Giuseppe Della Penna, Benedetto Intrigila, Igor Melatti, Enrico Tronci, and Marisa Venturini Zilli. "Finite horizon analysis of Markov Chains with the Mur$\varphi$ verifier." Int. J. Softw. Tools Technol. Transf. 8, no. 4 (2006): 397–409. SpringerVerlag. ISSN: 14332779. DOI: 10.1007/s1000900502167.
Abstract: In this paper we present an explicit diskbased verification algorithm for Probabilistic Systems defining discrete time/finite state Markov Chains. Given a Markov Chain and an integer k (horizon), our algorithm checks whether the probability of reaching an error state in at most k steps is below a given threshold. We present an implementation of our algorithm within a suitable extension of the Mur$\varphi$ verifier. We call the resulting probabilistic model checker FHPMur$\varphi$ (Finite Horizon Probabilistic Mur$\varphi$). We present experimental results comparing FHPMur$\varphi$ with (a finite horizon subset of) PRISM, a stateoftheart symbolic model checker for Markov Chains. Our experimental results show that FHPMur$\varphi$ can handle systems that are out of reach for PRISM, namely those involving arithmetic operations on the state variables (e.g. hybrid systems).



Giuseppe Della Penna, Benedetto Intrigila, Igor Melatti, Enrico Tronci, and Marisa Venturini Zilli. "Exploiting Transition Locality in Automatic Verification of Finite State Concurrent Systems." Sttt 6, no. 4 (2004): 320–341. DOI: 10.1007/s1000900401496.
Abstract: In this paper we show that statistical properties of the transition graph of a system to be verified can be exploited to improve memory or time performances of verification algorithms. We show experimentally that protocols exhibit transition locality. That is, with respect to levels of a breadthfirst state space exploration, state transitions tend to be between states belonging to close levels of the transition graph. We support our claim by measuring transition locality for the set of protocols included in the Mur$\varphi$ verifier distribution. We present a cachebased verification algorithm that exploits transition locality to decrease memory usage and a diskbased verification algorithm that exploits transition locality to decrease disk read accesses, thus reducing the time overhead due to disk usage. Both algorithms have been implemented within the Mur$\varphi$ verifier. Our experimental results show that our cachebased algorithm can typically save more than 40% of memory with an average time penalty of about 50% when using (Mur$\varphi$) bit compression and 100% when using bit compression and hash compaction, whereas our diskbased verification algorithm is typically more than ten times faster than a previously proposed diskbased verification algorithm and, even when using 10% of the memory needed to complete verification, it is only between 40 and 530% (300% on average) slower than (RAM) Mur$\varphi$ with enough memory to complete the verification task at hand. Using just 300 MB of memory our diskbased Mur$\varphi$ was able to complete verification of a protocol with about $10^9$ reachable states. This would require more than 5 GB of memory using standard Mur$\varphi$.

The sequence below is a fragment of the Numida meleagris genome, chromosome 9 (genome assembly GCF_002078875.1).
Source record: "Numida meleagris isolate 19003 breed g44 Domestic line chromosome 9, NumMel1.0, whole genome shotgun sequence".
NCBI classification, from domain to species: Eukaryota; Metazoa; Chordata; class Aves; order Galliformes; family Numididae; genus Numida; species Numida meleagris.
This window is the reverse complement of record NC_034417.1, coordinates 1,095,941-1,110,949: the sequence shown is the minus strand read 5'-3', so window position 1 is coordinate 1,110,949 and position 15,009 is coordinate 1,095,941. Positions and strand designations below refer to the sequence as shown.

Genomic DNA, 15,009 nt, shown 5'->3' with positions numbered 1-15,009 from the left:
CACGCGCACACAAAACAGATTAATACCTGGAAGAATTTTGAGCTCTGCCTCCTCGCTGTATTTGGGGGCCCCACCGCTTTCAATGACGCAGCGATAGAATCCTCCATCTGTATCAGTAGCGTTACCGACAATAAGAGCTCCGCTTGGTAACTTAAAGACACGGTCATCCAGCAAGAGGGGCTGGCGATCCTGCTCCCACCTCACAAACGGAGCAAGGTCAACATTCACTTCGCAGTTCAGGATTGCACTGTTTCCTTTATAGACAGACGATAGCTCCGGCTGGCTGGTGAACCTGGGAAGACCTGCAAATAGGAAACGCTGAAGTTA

Flavio Chierichetti, Silvio Lattanzi, Federico Mari, and Alessandro Panconesi. "On Placing Skips Optimally in Expectation." In Web Search and Web Data Mining (WSDM 2008), edited by M. Najork, A. Z. Broder and S. Chakrabarti, 15–24. Acm, 2008. DOI: 10.1145/1341531.1341537.
Abstract: We study the problem of optimal skip placement in an inverted list. Assuming the query distribution to be known in advance, we formally prove that an optimal skip placement can be computed quite efficiently. Our best algorithm runs in time O(n log n), n being the length of the list. The placement is optimal in the sense that it minimizes the expected time to process a query. Our theoretical results are matched by experiments with a real corpus, showing that substantial savings can be obtained with respect to the tra ditional skip placement strategy, that of placing consecutive skips, each spanning sqrt(n) many locations.
Keywords: Information Retrieval